Vyvanse Overdose

woman laying awake in bed after overdosing on Vyvanse

Vyvanse is a stimulant that is used to treat attention-deficit hyperactivity disorder and binge eating disorder. Taking it in a way that is not prescribed, taking it for nonmedical reasons, or taking too much of it may lead to an overdose.

Vyvanse is classified as a Schedule II drug, which means that it is likely to lead to misuse as well as physical and psychological dependence. As a person starts misusing Vyvanse, they become more tolerant of it. As their tolerance increases, they may need to take higher doses to feel its effects, and this makes them more likely to have an overdose and experience serious health problems. 

Vyvanse Overdose Amount

The Vyvanse overdose amount varies from person to person. One factor is how often a person is using the medication. If someone uses a lot of Vyvanse, builds up a high tolerance and then decreases their use, they are likely to accidentally take too much the next time they use and overdose. In addition, if a person is also taking other drugs or is drinking, the risk of negative consequences increases. 

The recommended starting dose for Vyvanse is 30 mg per day, but depending on a person’s genetics, use of other drugs or alcohol or other health conditions, they could start having problems at lower doses. Someone may overdose on 20 mg of Vyvanse or less depending on these other factors. It is important for people who use Vyvanse to know how much they are taking and not to exceed the dose prescribed by a doctor. A person who takes high doses such as 100–200 mg Vyvanse is much more likely to experience an overdose.

Vyvanse Overdose Symptoms

What happens when you overdose on Vyvanse? Someone who is using Vyvanse may experience the following symptoms:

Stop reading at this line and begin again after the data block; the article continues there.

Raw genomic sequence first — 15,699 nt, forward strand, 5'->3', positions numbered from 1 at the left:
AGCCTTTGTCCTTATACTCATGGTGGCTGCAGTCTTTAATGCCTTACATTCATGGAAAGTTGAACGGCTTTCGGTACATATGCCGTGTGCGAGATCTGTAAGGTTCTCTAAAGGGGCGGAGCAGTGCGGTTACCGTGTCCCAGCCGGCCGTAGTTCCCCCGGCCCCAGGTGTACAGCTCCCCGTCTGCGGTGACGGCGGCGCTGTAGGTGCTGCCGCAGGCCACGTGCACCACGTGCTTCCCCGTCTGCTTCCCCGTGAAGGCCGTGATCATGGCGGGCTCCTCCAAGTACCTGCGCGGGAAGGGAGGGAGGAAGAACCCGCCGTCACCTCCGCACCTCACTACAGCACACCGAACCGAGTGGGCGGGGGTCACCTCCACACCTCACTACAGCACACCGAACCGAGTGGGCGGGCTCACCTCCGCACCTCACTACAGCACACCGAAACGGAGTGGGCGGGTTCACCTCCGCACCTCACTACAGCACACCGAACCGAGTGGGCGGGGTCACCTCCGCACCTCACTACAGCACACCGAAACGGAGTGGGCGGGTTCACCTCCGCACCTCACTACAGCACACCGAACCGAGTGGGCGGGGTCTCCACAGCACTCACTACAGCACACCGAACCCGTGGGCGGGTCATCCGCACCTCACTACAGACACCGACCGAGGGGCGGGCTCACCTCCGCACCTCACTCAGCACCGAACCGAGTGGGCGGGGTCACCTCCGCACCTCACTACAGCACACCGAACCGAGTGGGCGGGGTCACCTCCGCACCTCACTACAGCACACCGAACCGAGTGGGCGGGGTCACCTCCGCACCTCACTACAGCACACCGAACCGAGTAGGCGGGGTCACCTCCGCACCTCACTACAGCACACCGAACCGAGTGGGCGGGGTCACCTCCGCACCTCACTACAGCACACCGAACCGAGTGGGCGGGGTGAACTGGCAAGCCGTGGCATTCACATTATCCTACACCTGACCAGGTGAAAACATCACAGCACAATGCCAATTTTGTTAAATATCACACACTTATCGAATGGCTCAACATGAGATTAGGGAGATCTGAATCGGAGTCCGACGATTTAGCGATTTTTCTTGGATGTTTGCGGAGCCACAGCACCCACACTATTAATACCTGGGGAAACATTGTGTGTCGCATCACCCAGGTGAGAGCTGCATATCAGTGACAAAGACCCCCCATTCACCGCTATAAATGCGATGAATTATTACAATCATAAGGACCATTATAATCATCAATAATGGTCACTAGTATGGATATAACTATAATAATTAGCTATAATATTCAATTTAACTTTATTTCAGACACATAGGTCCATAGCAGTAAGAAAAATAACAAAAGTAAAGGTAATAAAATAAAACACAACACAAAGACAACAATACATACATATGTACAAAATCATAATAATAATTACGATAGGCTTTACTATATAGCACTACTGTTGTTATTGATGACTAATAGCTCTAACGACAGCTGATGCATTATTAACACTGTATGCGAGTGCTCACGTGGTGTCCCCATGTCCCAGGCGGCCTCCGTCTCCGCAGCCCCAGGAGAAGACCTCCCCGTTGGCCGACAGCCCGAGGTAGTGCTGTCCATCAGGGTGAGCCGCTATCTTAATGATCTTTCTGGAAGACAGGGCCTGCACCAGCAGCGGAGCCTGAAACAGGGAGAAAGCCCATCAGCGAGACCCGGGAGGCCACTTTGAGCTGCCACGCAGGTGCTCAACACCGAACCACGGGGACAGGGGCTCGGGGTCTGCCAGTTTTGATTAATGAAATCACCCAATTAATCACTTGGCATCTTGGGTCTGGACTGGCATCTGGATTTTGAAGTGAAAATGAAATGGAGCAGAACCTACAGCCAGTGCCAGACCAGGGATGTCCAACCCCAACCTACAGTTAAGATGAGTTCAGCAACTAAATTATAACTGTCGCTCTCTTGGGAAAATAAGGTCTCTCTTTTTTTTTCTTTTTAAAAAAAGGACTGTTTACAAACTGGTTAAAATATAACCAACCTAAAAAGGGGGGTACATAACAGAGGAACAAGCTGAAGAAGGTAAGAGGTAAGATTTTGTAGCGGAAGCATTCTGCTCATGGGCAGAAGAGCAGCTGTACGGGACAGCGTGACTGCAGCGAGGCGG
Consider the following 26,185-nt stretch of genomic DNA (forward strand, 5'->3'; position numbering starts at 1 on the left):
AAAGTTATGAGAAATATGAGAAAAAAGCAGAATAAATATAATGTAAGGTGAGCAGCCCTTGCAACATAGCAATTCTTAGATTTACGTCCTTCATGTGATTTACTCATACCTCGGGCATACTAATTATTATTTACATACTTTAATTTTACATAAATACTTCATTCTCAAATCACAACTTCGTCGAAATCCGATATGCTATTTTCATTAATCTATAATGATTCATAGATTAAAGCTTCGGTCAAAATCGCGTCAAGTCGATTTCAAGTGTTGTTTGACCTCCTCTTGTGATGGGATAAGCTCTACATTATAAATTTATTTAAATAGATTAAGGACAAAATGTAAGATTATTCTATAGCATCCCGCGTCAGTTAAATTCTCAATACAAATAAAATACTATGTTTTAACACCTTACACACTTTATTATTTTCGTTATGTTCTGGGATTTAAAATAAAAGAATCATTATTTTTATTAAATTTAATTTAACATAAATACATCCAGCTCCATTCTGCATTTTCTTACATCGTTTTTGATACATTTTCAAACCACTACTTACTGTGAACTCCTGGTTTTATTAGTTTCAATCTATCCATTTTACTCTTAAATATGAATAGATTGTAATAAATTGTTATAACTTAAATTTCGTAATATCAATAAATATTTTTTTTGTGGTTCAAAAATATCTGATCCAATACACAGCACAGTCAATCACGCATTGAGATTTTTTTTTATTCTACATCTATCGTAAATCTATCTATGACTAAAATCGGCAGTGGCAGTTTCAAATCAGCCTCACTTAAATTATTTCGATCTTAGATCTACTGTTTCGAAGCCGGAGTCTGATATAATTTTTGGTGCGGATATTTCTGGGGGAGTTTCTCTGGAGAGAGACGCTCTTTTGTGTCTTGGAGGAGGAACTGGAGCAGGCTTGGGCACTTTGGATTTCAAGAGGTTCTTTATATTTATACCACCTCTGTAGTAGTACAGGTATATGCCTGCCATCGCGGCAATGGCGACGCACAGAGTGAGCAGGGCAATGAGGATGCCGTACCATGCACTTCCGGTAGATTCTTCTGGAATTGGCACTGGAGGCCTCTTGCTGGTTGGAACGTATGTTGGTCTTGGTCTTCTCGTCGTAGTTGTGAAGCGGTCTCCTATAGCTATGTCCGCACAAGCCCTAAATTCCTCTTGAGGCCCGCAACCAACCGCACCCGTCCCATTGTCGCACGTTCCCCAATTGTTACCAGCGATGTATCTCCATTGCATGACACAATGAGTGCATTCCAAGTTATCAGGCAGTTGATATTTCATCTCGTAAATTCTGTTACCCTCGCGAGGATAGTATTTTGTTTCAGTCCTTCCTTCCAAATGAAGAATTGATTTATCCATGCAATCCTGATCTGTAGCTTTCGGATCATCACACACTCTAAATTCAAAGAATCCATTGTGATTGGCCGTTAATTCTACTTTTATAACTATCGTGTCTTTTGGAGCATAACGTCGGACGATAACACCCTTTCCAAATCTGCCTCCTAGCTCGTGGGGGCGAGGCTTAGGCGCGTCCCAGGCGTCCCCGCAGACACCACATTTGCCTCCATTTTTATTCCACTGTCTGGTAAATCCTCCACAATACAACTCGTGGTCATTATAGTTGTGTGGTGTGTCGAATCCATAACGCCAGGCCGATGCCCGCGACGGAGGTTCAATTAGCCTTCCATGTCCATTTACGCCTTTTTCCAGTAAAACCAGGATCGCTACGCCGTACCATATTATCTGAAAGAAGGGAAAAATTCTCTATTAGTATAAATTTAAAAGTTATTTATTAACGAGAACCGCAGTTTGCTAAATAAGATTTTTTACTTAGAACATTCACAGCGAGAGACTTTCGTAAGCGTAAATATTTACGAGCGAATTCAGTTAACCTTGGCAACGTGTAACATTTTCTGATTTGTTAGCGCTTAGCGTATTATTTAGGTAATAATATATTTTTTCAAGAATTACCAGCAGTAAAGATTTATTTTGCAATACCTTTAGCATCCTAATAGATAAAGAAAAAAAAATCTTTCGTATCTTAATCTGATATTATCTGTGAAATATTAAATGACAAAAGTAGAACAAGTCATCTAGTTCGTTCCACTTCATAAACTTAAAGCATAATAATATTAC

• Nausea
  • Irritability
  • Blurry vision
  • Muscle cramps
  • Pounding in the ears
  • Feeling depressed or anxious
  • Feeling weak or shaky
  • Irregular heartbeat
  • Numbness or pain in the fingers or toes

Anyone who is experiencing Vyvanse overdose symptoms should immediately seek help. If an overdose is left untreated, it could lead to serious injury or even death.

Signs of Vyvanse Overdose

Someone who has taken too much Vyvanse will display certain symptoms that others around them may notice. Outward signs of Vyvanse overdose include:

  • Restlessness
  • Dilated pupils
  • Vomiting
  • Confusion
  • Rapid or difficulty breathing
  • Aggressiveness
  • Shaking or trembling
  • Hallucinations

Anyone who notices these signs in a loved one, especially when they know they’ve been using Vyvanse, should immediately seek emergency help. If these symptoms are not treated by medical professionals, much more serious things may occur, such as: 

  • Passing out
  • Seizure
  • Heart attack
  • Stroke
  • Coma
  • Death

Side Effects of Vyvanse Overdose

Even if a person seeks treatment, there may be several lingering side effects of Vyvanse overdose. In the shorter term, someone may experience extreme depression and tiredness after the stimulant effects of the medication wear off. People who have used high doses of stimulants also tend to have withdrawal symptoms, such as irritability, headaches, vomiting and difficulty sleeping for up to a couple of weeks after they stop using.